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Hong Kong City Hall Theatre 17.11 (Fri) 8pm

  • $280
  • $220
  • Some seats may have a restricted view

Germaine Acogny | Senegal / France

Somewhere at the Beginning

17.11 (Fri) 8pm

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10% package booking discount for Somewhere at the Beginning and Mon élue noire-sacre #2 (My Black Chosen One)

Mon élue noire-sacre #2 (My Black Chosen One) 19.11 (Sun) 3pm

Approx. 1 hour without intermission

In French with Chinese and English surtitles

Germaine Acogny | Senegal / France

Somewhere at the Beginning

  • Programme
  • Review

Mother of contemporary African dance

“When it comes to temperament, bravery and language, the dancer and choreographer Germaine Acogny, an important figure in African dance, has them by the shedload”Télérama, France

Thrilling Hong Kong début

Senegalese dancer and choreographer Germaine Acogny is recognised globally as the original mover and shaper behind contemporary African dance. After studying in France in the 1960s, Acogny drew on this experience to blend western classical technique and modern dance with traditional African rhythms and styles to create a unique approach of her own. Over the years, Acogny has received an array of prestigious awards and honours, including France’s Commandeur dans l’Ordre des Arts et des Lettres, a London Contemporary Dance and Performance Award, and a New York “Bessie Award”. In 2014, she was also named among the Top 50 Most Influential Africans in the World by pan-African Jeune Afrique magazine. Now in her 70s, the inspiring icon remains as dedicated to her artistic vision as ever, continuing to dance, choreograph and teach. In Hong Kong, she will perform two riveting solo works, both resonating with her characteristic energy.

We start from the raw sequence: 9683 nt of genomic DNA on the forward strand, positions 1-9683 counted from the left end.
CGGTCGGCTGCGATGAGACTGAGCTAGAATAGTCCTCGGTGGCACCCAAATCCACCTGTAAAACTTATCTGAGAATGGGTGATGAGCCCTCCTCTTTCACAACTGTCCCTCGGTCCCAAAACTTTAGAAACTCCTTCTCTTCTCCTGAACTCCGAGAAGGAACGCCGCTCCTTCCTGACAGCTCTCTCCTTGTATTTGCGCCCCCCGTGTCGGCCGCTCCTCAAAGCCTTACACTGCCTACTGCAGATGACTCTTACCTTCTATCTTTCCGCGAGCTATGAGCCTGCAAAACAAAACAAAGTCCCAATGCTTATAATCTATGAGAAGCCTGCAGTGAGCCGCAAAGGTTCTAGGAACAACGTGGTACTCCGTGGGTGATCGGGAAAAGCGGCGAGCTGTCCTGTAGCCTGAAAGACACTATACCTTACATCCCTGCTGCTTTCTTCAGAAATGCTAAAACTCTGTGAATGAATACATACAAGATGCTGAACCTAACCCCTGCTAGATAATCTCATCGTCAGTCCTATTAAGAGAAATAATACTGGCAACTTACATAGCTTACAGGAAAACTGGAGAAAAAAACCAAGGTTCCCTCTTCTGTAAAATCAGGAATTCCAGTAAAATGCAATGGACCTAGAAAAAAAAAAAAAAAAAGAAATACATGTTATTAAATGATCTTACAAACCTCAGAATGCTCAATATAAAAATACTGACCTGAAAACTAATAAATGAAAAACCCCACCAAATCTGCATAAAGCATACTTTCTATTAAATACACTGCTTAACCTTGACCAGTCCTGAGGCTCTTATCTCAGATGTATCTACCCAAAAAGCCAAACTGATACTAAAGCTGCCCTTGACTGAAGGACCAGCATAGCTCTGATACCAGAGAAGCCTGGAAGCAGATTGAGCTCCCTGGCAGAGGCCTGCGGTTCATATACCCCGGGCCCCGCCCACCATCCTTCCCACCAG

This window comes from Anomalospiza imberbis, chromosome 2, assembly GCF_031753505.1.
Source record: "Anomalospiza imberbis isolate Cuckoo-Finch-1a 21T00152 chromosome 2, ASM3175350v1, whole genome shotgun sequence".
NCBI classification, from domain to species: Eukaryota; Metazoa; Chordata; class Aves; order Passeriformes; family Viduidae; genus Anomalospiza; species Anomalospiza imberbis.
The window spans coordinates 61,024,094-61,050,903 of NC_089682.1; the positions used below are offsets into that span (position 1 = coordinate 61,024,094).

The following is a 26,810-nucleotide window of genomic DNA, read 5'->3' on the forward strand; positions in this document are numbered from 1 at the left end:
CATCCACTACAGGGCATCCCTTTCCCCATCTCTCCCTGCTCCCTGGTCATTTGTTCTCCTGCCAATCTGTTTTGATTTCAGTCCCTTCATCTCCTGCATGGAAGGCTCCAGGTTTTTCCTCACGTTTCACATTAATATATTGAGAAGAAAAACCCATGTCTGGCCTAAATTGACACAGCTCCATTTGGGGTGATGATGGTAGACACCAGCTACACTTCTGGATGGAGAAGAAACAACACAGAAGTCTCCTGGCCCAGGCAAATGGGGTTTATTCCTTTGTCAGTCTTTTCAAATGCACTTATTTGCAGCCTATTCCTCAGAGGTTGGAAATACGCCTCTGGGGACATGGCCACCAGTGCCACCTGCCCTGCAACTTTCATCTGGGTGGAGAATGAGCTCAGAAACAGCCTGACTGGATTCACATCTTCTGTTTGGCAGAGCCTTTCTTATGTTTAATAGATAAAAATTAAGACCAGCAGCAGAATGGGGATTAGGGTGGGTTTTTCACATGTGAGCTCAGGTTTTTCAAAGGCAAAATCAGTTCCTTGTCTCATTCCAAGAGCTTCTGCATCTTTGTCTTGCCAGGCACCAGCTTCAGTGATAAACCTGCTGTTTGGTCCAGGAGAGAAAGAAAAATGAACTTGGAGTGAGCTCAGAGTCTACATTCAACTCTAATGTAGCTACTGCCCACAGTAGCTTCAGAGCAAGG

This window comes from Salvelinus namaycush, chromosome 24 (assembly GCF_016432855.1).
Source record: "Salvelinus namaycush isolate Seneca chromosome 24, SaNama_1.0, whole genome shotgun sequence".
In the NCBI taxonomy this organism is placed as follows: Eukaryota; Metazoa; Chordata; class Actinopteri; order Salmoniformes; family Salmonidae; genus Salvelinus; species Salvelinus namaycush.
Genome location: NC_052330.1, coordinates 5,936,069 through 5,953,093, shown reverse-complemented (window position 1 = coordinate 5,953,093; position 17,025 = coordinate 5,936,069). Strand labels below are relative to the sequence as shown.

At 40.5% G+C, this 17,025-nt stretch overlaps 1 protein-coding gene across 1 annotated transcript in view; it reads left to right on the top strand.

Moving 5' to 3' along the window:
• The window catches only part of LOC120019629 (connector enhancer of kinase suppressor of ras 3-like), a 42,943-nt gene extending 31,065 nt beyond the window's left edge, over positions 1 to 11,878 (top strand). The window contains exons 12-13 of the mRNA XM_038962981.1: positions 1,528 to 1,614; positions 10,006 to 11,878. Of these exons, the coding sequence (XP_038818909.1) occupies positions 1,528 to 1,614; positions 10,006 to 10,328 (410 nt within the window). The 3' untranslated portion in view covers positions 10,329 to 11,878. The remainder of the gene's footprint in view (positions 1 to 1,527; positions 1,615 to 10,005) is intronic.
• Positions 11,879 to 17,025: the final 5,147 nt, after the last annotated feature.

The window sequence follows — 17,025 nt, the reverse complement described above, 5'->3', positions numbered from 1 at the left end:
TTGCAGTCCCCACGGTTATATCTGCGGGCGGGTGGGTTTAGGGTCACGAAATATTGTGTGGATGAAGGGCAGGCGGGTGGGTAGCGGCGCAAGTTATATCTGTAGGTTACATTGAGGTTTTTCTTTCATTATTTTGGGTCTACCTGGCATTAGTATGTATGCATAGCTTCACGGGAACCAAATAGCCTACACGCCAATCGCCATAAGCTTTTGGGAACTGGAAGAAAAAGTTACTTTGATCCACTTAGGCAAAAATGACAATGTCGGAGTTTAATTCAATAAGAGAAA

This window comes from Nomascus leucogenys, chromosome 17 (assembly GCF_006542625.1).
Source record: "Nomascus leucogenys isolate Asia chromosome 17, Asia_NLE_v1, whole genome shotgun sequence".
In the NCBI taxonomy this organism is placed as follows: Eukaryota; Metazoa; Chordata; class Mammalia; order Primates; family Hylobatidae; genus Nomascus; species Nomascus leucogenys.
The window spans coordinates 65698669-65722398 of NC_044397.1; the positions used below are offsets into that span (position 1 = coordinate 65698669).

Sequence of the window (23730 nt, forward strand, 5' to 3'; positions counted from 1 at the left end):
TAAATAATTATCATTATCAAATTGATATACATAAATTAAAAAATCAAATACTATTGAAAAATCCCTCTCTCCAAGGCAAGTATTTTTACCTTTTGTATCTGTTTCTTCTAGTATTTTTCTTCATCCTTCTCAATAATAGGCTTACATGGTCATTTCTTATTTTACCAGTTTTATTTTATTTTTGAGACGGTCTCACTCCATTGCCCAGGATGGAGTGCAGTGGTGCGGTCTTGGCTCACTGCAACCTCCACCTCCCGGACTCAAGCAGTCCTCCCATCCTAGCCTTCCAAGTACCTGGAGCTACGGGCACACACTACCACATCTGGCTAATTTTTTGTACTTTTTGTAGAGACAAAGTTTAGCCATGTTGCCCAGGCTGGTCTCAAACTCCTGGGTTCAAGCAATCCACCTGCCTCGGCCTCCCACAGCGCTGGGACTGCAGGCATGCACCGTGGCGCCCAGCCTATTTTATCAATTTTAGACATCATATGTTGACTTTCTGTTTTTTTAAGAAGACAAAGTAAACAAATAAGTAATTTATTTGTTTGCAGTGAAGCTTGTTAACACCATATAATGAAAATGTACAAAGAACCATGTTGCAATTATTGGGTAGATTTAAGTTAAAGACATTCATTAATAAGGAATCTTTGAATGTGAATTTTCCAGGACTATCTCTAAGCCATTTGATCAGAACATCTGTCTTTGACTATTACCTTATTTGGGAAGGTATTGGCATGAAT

Mikaël Serre

Choreographer / Dancer
Germaine Acogny

Sébastien Dupouey

Composer / Live music
Fabrice Bouillon“LaForest”

In an amazing multimedia mingling of African legend and Greek mythology, Germaine Acogny brings together sound, images, objects, and physical movement to embark on a personal confrontation with her family’s past as well as Africa’s shared history with Europe through colonialism. Calling on traditional dance and contemporary techniques, she engages in a dialogue with her grandmother, a Yoruba priestess, her father who shied away from his African identity, and her own painful experiences.
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